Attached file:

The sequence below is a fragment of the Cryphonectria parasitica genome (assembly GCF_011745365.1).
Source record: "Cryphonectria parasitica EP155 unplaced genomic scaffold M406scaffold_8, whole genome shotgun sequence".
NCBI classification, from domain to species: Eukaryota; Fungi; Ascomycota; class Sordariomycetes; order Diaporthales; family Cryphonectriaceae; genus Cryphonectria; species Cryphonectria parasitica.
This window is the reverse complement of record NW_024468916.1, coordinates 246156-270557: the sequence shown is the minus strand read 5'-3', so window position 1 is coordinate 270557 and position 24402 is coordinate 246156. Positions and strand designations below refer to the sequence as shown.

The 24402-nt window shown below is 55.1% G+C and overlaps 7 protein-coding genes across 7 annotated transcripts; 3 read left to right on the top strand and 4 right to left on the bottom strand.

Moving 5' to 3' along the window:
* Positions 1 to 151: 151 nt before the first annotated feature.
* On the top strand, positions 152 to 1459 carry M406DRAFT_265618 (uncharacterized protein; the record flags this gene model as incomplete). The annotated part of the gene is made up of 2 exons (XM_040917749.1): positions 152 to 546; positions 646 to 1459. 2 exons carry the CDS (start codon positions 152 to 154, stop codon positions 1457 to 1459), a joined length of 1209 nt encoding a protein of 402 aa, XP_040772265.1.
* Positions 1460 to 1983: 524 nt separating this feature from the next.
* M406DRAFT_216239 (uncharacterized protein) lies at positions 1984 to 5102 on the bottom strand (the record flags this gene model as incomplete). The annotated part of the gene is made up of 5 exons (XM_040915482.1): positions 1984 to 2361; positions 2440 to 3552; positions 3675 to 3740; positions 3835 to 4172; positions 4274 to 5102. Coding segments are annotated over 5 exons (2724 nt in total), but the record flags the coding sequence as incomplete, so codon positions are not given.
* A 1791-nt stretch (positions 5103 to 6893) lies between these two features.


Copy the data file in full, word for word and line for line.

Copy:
The sequence below is a fragment of the Cryphonectria parasitica genome (assembly GCF_011745365.1).
Source record: "Cryphonectria parasitica EP155 unplaced genomic scaffold M406scaffold_8, whole genome shotgun sequence".
NCBI classification, from domain to species: Eukaryota; Fungi; Ascomycota; class Sordariomycetes; order Diaporthales; family Cryphonectriaceae; genus Cryphonectria; species Cryphonectria parasitica.
This window is the reverse complement of record NW_024468916.1, coordinates 246156-270557: the sequence shown is the minus strand read 5'-3', so window position 1 is coordinate 270557 and position 24402 is coordinate 246156. Positions and strand designations below refer to the sequence as shown.

The 24402-nt window shown below is 55.1% G+C and overlaps 7 protein-coding genes across 7 annotated transcripts; 3 read left to right on the top strand and 4 right to left on the bottom strand.

Moving 5' to 3' along the window:
* Positions 1 to 151: 151 nt before the first annotated feature.
* On the top strand, positions 152 to 1459 carry M406DRAFT_265618 (uncharacterized protein; the record flags this gene model as incomplete). The annotated part of the gene is made up of 2 exons (XM_040917749.1): positions 152 to 546; positions 646 to 1459. 2 exons carry the CDS (start codon positions 152 to 154, stop codon positions 1457 to 1459), a joined length of 1209 nt encoding a protein of 402 aa, XP_040772265.1.
* Positions 1460 to 1983: 524 nt separating this feature from the next.
* M406DRAFT_216239 (uncharacterized protein) lies at positions 1984 to 5102 on the bottom strand (the record flags this gene model as incomplete). The annotated part of the gene is made up of 5 exons (XM_040915482.1): positions 1984 to 2361; positions 2440 to 3552; positions 3675 to 3740; positions 3835 to 4172; positions 4274 to 5102. Coding segments are annotated over 5 exons (2724 nt in total), but the record flags the coding sequence as incomplete, so codon positions are not given.
* A 1791-nt stretch (positions 5103 to 6893) lies between these two features.